Living in a foreign country can present challenges with legal divorce papers, child custody orders, and parental visitation rights.
Foreign Divorces May Be Invalid
Although foreign divorces may be less expensive and easier to obtain, they often result in many problems. If a spouse is not considered “domiciled” in the country that granted the divorce, it will likely be considered invalid in the United States. In most cases, spouses must get a divorce in their state of residency within the U.S. for a divorce to be valid according to state laws.
In Indiana, the law requires one spouse to have legal residency within the state for a minimum of six months. Laws also require the spouse to reside in the county of filing for at least three months prior to filing for a divorce. Obtaining a divorce in Indiana requires specific filing documents, service of process, and financial disclosures.
Although individual circumstances may determine specific forms that are required, Indiana law requires four separate forms for a valid divorce: (1) Petition for Dissolution of Marriage, (2) Summons, (3) Financial Declaration, and (4) Child Support Obligation Worksheet (for minor children). An Indiana divorce lawyer can oversee the divorce process to ensure that all legal documents are filed correctly and on time with the court.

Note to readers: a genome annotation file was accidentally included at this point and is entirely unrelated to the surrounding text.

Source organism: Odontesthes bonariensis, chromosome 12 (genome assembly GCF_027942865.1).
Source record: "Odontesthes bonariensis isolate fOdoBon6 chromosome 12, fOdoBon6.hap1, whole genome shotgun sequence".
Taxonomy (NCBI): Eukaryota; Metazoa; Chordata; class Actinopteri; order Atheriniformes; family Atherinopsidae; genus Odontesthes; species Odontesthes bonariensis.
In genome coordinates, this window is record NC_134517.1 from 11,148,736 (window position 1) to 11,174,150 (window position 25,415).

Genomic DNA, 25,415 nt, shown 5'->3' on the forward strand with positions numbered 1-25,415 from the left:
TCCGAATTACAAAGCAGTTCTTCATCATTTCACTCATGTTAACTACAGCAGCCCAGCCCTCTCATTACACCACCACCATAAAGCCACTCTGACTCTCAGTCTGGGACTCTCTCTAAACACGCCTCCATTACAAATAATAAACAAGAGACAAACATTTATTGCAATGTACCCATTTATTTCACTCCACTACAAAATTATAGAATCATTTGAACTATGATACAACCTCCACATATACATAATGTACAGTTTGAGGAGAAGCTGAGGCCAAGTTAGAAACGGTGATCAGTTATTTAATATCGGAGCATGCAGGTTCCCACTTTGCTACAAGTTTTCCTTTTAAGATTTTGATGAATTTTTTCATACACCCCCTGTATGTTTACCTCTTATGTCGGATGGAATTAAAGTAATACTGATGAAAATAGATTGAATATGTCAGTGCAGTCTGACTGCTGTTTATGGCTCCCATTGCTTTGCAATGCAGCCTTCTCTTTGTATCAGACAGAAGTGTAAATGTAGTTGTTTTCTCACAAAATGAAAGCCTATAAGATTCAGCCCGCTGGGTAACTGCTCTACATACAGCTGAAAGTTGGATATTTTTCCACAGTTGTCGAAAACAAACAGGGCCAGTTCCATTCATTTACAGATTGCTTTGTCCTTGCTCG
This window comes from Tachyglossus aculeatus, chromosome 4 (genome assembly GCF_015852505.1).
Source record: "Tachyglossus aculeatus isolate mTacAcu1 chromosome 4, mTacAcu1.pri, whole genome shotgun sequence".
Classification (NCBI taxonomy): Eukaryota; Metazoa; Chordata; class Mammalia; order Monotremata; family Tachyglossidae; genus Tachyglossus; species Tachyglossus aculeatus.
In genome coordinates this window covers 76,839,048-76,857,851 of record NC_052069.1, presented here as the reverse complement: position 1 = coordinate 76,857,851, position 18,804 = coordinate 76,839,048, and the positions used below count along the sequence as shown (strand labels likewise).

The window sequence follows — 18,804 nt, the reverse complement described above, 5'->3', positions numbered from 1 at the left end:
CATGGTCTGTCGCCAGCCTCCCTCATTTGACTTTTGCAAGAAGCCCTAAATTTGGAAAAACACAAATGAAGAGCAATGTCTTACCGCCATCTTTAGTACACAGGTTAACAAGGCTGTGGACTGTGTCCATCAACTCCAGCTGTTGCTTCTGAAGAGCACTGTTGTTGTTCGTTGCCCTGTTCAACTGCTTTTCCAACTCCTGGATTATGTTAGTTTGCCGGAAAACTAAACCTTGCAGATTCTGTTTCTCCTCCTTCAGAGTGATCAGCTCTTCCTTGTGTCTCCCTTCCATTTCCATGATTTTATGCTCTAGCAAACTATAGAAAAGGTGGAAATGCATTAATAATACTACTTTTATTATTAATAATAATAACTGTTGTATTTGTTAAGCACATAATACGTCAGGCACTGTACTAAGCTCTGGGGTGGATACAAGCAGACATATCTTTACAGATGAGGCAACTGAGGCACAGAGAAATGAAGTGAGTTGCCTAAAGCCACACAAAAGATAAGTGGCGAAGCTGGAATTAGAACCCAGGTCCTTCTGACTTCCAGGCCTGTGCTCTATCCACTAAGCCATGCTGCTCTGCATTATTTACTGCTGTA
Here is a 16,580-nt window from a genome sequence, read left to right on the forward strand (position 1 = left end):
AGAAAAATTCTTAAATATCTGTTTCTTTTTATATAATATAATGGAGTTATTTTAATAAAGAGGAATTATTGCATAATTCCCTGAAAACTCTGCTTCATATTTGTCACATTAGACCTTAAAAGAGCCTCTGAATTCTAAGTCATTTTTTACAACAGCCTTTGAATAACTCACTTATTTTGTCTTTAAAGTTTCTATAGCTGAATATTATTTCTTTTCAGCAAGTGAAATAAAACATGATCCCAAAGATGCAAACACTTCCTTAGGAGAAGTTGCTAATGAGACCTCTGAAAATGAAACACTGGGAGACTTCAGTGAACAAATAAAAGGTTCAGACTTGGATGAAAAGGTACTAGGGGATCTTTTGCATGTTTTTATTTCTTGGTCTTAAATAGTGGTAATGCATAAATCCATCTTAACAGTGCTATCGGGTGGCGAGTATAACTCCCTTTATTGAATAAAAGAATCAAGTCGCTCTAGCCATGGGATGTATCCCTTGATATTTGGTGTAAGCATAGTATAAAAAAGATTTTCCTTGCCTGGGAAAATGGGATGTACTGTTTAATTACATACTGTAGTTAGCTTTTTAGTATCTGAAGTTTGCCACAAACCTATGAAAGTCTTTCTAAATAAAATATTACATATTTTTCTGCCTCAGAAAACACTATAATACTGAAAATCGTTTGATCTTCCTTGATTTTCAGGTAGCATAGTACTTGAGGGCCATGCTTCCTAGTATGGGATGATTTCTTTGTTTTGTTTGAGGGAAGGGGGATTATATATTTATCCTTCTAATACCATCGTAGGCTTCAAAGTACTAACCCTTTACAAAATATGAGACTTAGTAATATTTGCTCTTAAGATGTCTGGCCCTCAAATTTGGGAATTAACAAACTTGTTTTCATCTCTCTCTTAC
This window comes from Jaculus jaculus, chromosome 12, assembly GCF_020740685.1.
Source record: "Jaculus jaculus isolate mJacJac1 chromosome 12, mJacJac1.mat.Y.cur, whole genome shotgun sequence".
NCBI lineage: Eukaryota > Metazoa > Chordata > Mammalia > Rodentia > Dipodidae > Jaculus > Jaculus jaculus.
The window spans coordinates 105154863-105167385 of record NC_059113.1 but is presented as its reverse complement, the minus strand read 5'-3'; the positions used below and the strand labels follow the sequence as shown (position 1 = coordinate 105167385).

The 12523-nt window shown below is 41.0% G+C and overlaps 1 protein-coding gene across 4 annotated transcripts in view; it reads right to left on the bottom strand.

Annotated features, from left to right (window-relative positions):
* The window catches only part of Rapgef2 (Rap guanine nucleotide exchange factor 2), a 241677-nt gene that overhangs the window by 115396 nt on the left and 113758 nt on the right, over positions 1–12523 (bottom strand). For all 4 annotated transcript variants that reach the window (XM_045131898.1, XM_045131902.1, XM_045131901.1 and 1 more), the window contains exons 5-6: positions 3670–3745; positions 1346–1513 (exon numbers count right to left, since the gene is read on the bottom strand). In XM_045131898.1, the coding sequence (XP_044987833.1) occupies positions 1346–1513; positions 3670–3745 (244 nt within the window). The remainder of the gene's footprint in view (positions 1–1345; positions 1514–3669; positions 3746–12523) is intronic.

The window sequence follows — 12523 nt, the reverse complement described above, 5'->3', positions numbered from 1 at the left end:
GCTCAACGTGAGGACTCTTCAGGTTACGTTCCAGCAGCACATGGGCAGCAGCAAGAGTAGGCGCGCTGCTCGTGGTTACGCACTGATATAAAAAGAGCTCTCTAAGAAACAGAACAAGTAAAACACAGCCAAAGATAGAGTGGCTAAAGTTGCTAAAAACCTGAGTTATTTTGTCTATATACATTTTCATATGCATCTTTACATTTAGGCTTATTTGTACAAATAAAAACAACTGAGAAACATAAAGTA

Typically, foreign divorce judgments are recognized in the United States on the basis of legal reciprocity, if both parties were given notice of the divorce proceeding and both parties were heard during the proceeding. Individual states may also look at the jurisdictional basis of the foreign divorce decree. If the state court is not satisfied that at least one party was domiciled in the U.S. at the time of the divorce, the court likely will not recognize the foreign divorce.
Prior to filing for divorce overseas, it is best to get advice from a divorce lawyer in the United States who can help with legal issues that may arise, as well as foreign laws concerning divorce. To validate a foreign divorce in the U.S., certified, authenticated, and/or translated copies of a foreign marriage and/or a foreign divorce decree may be required.
When a foreign divorce involves children, foreign laws may complicate child custody and parental rights issues. The United States is not a party to the Hague Convention on the Recognition of Divorces and Legal Separations enacted in 1970 which relates to orders for child support or child custody of children.